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Early Treatment of Prostate Cancer had better Survival Rate

February 27th, 2006

Early Treatment of Prostrate Cancer had better Survival Rate

PSA blood Test

This study shows that early treatment of prostate cancer with radiation therapy or surgery may prolong survival rates compared to patients that are just observed to see if it gets worse before treating.  The study looked at the data of 48,000 men between the ages of 65 and 80 that had survived for at least one year after being diagnosed with localized prostate cancer from 1991 through 1999.  Yu-Ning Wong, M.D., an oncologist from the Fox Chase Cancer Center, presented the results of this study at the 2006 Prostate Cancer Symposium February 25th, in San Francisco.

Early diagnosis of prostate cancer can be diagnosed with a PSA (prostate-specific-antigen) blood test.  This blood test can detect very early stages of prostate cancer that are usually watched and not necessarily treated.  It is possible that the early prostate cancer may not be life threatening and may grow slowly.


"Some prostate cancers grow so slowly that they never become life-threatening, especially in elderly men who may die of other causes before the cancer causes problems," explained Wong. "But other men develop complications and die from their cancer making the decision to treat quite difficult."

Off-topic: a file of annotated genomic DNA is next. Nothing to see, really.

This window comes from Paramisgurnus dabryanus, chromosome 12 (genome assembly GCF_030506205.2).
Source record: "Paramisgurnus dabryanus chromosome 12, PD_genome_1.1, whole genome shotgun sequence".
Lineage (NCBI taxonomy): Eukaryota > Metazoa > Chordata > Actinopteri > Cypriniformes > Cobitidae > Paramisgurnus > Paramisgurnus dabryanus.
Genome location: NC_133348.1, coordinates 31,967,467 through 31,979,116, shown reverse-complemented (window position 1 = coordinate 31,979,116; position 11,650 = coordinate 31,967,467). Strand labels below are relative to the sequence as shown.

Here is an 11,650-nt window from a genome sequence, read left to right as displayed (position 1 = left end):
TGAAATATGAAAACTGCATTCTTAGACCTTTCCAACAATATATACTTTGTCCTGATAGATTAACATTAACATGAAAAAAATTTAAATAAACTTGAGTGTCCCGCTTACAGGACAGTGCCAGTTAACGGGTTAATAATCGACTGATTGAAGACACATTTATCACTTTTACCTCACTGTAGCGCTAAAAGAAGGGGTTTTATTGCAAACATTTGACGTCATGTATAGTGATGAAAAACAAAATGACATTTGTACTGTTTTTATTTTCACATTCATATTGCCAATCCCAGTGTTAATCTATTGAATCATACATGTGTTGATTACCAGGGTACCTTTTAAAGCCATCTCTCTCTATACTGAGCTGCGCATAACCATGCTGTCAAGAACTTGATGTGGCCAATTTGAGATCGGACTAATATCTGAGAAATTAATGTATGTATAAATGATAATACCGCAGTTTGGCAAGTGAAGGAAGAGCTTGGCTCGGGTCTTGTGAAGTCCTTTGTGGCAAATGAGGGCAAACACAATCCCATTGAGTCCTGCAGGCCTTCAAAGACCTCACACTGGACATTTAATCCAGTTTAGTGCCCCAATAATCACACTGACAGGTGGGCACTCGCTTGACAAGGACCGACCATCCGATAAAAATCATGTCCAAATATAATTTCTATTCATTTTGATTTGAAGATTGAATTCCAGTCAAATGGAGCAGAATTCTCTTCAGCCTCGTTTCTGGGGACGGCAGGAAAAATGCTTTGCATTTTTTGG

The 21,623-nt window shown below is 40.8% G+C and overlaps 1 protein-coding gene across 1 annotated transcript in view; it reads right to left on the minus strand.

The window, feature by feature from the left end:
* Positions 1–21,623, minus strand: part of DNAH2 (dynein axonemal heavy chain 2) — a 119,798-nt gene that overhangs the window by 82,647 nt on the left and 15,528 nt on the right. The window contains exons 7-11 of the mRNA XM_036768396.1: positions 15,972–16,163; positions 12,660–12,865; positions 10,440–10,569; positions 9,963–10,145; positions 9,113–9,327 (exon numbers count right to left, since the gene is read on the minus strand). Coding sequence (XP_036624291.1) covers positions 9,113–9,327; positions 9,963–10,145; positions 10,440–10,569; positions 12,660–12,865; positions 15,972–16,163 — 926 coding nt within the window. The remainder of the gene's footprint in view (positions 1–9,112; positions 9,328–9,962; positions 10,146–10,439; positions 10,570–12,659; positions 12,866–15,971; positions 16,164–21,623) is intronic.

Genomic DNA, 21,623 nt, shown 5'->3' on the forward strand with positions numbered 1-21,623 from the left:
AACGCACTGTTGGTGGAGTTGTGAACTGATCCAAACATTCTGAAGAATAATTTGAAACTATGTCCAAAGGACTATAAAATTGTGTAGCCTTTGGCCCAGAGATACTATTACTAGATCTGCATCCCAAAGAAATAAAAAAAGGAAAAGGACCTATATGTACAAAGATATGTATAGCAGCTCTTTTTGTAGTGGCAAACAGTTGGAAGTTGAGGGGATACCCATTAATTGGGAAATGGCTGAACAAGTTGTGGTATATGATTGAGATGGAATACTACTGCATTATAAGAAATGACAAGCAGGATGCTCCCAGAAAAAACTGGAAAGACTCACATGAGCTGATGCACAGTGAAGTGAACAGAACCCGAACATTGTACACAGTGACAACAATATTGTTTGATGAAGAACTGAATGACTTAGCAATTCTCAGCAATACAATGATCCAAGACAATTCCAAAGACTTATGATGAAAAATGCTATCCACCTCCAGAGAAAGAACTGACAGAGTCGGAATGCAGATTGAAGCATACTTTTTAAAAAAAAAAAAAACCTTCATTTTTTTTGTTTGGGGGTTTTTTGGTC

Even though early treatment of prostate cancer had more success rates, the researchers do not know if it is beneficial for everyone because of the risks of the diagnostic procedures and cancer treatment.  The complications involved with the treatment process may be risky and life threatening in itself.


In the research of these 48,000 men, there were a total of 34,046 who were treated early.  There were 19,948 men that had radiation therapy treatment.  There 14,098 were treated with surgery with a radical prostatectomy which is the removal of the prostate.  The remaining 14,560 men were observed for any changes in the prostate.

At the end the study, the data reflected that more than half of the men that were treated were alive with a median survival rate of 13 years.  The observation group that did not get early treatment had a median survival rate of around 10 years.


"This large, population-based study demonstrates a survival advantage for men treated with either radical prostatectomy or radiation therapy compared to observation," Wong said. "Eligible men should be considered for both treatment options."

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By Nicole Wilson
Best Syndication Staff Writer


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Copyright 2005 Best Syndication                                            Last Updated Saturday, July 10, 2010 09:48 PM